Denzel Washington makes his directorial debut in Antwone Fisher and also plays a navy psychiatrist who becomes emotionally involved in the struggles of a young patient. Antwone (Derek Luke) lands in Dr. Davenport's office because he can't stop getting into fights.
In Steven Spielberg's Catch Me If You Can, Leonardo DiCaprio plays Frank Abagnale, the real-life con man whose exploits--posing as an airline pilot, an ER doctor, a lawyer and a college professor--had a nutty, playful, romantic quality.
Even those who fell in love with last year's The Lord of the Rings: The Fellowship of the Ring may find themselves staggered by the sequel, The Lord of the Rings: The Two Towers. It is even wider in scope than the first movie, the filmmaking more thrilling, the emotions higher.
Innocence always calls mutely for protection when we would do so much better to guard ourselves against it: innocence is like a dumb leper who has lost its bell, wandering the world, meaning no harm." So Graham Greene writes in The Quiet American, a novel that plumbs the moral dangers of innocence.
If you knew what was going to happen to you in the morning, you'd never get out of bed," declares Phil (Timothy Spall) early in Mike Leigh's All or Nothing. Phil, a cabbie, does have a hard time rousing himself in the morning, so his workday is truncated.
Hollywood used to be highly efficient at turning out enjoyable melodramas, but that hasn't been the case for such a long time that White Oleander feels like an anomaly. It's a film about the struggles of a teenage girl against unreasonable odds--a mother who's a convicted murderer, and a series of foster homes, each of which poses its own set of challenges.
On January 30, 1972, the Civil Rights Association of Derry organized what was meant to be a peaceful march protesting the British violation of civil liberties in Northern Ireland. The protest was led by Parliament member Ivan Cooper, who wanted the march not only to express nationalist feelings but to prove to England that those sentiments could be expressed without bloodshed.
The world Hayao Miyazaki conjures up in the Japanese animated feature SpiritedAway is so exotic and in a state of such constant metamorphosis that you may have the impression, as you stagger out of the theater, that you've watched the entire movie with your mouth open. SpiritedAway runs close to two hours, and there isn't a banal image in it.
The complicated novel Possession by A. S. Byatt is a double-tiered romance and a literary brainteaser. Like John Fowles's The French Lieutenant's Woman or Tom Stoppard's play Arcadia, the two works it most resembles, the novel seesaws across two centuries. Roland Michell and Maud Bailey are late 20th-century British literary scholars.
Unstinting in its language and unembarrassed about explicit discussions of sex, Darren Star's Sex and the City, now in its fifth season on HBO, is also television's most dazzling example of high comedy.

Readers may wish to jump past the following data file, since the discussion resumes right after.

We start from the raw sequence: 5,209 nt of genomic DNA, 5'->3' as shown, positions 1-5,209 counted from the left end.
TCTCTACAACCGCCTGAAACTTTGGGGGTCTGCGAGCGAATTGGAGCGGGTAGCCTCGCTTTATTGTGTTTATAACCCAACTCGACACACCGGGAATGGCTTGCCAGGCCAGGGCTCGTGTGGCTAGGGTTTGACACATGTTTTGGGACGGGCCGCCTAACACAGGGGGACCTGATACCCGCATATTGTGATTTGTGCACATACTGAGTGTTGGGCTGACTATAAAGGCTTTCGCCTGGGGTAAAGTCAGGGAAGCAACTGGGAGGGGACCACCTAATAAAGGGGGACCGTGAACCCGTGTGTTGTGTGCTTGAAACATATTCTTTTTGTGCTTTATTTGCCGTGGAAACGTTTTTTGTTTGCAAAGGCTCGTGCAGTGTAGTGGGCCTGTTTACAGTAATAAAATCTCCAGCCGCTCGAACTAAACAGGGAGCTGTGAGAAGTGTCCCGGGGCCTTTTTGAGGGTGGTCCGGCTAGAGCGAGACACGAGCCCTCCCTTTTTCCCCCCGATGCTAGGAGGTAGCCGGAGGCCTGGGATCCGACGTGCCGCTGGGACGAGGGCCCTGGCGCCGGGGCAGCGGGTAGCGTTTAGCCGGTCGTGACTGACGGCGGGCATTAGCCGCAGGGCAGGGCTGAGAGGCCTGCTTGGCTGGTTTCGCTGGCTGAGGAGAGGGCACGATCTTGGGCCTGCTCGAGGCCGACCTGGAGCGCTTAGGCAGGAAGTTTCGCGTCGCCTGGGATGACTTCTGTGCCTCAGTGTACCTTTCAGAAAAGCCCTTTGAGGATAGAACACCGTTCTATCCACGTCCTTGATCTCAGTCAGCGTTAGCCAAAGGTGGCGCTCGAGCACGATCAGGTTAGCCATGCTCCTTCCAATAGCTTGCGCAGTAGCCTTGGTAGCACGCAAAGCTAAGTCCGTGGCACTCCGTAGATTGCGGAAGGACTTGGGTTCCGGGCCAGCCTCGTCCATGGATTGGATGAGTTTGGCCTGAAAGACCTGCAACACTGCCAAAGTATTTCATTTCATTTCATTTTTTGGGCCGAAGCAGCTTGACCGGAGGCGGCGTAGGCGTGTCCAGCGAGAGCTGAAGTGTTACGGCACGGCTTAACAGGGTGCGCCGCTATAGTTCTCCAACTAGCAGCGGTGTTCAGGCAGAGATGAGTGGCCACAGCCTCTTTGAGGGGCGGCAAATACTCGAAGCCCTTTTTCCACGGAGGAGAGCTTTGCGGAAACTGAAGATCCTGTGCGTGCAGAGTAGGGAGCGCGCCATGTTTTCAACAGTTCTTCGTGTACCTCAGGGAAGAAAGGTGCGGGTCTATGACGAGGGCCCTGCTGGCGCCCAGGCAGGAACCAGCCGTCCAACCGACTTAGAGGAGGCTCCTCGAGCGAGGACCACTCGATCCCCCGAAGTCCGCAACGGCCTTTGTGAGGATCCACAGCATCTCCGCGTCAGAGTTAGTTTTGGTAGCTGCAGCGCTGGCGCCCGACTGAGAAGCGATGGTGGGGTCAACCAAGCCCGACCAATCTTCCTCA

At the center of Lovely and Amazing is a dysfunctional family of mostly women. The mother, Jane (Brenda Blethyn), a lonely divorcée, is preparing for liposuction at the hands of a handsome surgeon (Michael Nouri). Her eldest daughter, Michelle (Catherine Keener), makes crafts she can't sell.
In a charming fantasia on how the last years of Napoleon's life might have gone, The Emperor's New Clothes—an adaptation of Simon Leys's novella The Death of Napoleon—features a Bonaparte who plots a daring escape from St. Helena. He plants a double, a sailor named Eugene Lenormand, in his place while he steals back to Paris to reclaim his power.
As played by the remarkable actor Ryan Gosling, Danny Balint is one of the most unconventional and compelling characters on the screen this year. In TheBeliever, Danny is a brilliant, charismatic young man who denies his Jewish parentage (he claims Balint is a German name), joins a crew of neo-Nazi thugs and rises to the forefront of a fledgling fascist organization.
Grimly purposeful, with barely a shadow of humor, Insomnia is one of those post-Seven thrillers that's so puffed up with its own importance that it doesn't feel it has to bother to be entertaining. The Hillary Seitz script (adapted from a 1997 Norwegian movie of the same name) focuses on Will Dormer (Al Pacino), an L.A.
Nick Hornby's novel About a Boy brings together Will, a wealthy 30-something bachelor, with Marcus, a 12-year-old who's alienated at school and miserable at home, where his depressed single mother attempts suicide. The idea is that Will, a big kid himself, can instruct Marcus on the basics of how to be a teenager.
The lyrical road comedy Y Tu Mamá También ("And Your Mother Too") suggests what one of those fraudulent the-summer-I-became-a-man movies might be like if it were made by someone with imagination and sensitivity.